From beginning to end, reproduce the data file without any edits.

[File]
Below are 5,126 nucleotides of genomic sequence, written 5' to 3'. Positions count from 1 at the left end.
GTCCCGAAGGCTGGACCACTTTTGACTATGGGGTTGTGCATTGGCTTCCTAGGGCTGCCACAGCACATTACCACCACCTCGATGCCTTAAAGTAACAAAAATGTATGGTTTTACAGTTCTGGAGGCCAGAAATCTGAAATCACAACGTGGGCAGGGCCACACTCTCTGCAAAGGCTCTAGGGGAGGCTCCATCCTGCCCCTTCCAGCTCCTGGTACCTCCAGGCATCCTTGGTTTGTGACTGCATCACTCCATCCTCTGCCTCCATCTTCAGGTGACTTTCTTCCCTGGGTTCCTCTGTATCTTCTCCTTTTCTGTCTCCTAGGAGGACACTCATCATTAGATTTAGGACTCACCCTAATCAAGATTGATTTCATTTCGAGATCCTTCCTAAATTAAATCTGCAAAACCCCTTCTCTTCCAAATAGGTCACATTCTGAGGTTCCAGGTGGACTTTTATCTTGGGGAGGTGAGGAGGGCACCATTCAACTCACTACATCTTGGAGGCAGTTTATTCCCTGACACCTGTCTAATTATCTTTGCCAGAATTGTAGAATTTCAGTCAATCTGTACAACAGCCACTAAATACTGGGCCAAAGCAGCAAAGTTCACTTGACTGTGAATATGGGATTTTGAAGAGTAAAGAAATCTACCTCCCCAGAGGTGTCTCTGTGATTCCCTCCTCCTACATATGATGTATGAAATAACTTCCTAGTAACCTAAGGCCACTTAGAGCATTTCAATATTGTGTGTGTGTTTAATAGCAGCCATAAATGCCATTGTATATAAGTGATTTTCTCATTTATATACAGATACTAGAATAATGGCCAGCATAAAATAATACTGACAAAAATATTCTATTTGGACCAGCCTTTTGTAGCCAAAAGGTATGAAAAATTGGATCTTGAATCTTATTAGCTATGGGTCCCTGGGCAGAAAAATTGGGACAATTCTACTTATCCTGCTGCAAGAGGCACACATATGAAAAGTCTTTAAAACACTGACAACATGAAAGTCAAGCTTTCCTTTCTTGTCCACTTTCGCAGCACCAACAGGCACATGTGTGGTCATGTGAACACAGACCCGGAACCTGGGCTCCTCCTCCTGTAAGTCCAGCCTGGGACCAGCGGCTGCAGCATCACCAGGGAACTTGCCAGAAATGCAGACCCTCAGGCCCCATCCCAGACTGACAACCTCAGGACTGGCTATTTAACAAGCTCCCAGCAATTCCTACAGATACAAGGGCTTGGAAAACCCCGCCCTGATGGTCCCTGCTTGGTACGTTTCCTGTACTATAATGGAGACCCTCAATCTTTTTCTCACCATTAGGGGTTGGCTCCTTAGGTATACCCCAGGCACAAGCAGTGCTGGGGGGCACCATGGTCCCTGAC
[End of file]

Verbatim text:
Below are 5,126 nucleotides of genomic sequence, written 5' to 3'. Positions count from 1 at the left end.
GTCCCGAAGGCTGGACCACTTTTGACTATGGGGTTGTGCATTGGCTTCCTAGGGCTGCCACAGCACATTACCACCACCTCGATGCCTTAAAGTAACAAAAATGTATGGTTTTACAGTTCTGGAGGCCAGAAATCTGAAATCACAACGTGGGCAGGGCCACACTCTCTGCAAAGGCTCTAGGGGAGGCTCCATCCTGCCCCTTCCAGCTCCTGGTACCTCCAGGCATCCTTGGTTTGTGACTGCATCACTCCATCCTCTGCCTCCATCTTCAGGTGACTTTCTTCCCTGGGTTCCTCTGTATCTTCTCCTTTTCTGTCTCCTAGGAGGACACTCATCATTAGATTTAGGACTCACCCTAATCAAGATTGATTTCATTTCGAGATCCTTCCTAAATTAAATCTGCAAAACCCCTTCTCTTCCAAATAGGTCACATTCTGAGGTTCCAGGTGGACTTTTATCTTGGGGAGGTGAGGAGGGCACCATTCAACTCACTACATCTTGGAGGCAGTTTATTCCCTGACACCTGTCTAATTATCTTTGCCAGAATTGTAGAATTTCAGTCAATCTGTACAACAGCCACTAAATACTGGGCCAAAGCAGCAAAGTTCACTTGACTGTGAATATGGGATTTTGAAGAGTAAAGAAATCTACCTCCCCAGAGGTGTCTCTGTGATTCCCTCCTCCTACATATGATGTATGAAATAACTTCCTAGTAACCTAAGGCCACTTAGAGCATTTCAATATTGTGTGTGTGTTTAATAGCAGCCATAAATGCCATTGTATATAAGTGATTTTCTCATTTATATACAGATACTAGAATAATGGCCAGCATAAAATAATACTGACAAAAATATTCTATTTGGACCAGCCTTTTGTAGCCAAAAGGTATGAAAAATTGGATCTTGAATCTTATTAGCTATGGGTCCCTGGGCAGAAAAATTGGGACAATTCTACTTATCCTGCTGCAAGAGGCACACATATGAAAAGTCTTTAAAACACTGACAACATGAAAGTCAAGCTTTCCTTTCTTGTCCACTTTCGCAGCACCAACAGGCACATGTGTGGTCATGTGAACACAGACCCGGAACCTGGGCTCCTCCTCCTGTAAGTCCAGCCTGGGACCAGCGGCTGCAGCATCACCAGGGAACTTGCCAGAAATGCAGACCCTCAGGCCCCATCCCAGACTGACAACCTCAGGACTGGCTATTTAACAAGCTCCCAGCAATTCCTACAGATACAAGGGCTTGGAAAACCCCGCCCTGATGGTCCCTGCTTGGTACGTTTCCTGTACTATAATGGAGACCCTCAATCTTTTTCTCACCATTAGGGGTTGGCTCCTTAGGTATACCCCAGGCACAAGCAGTGCTGGGGGGCACCATGGTCCCTGAC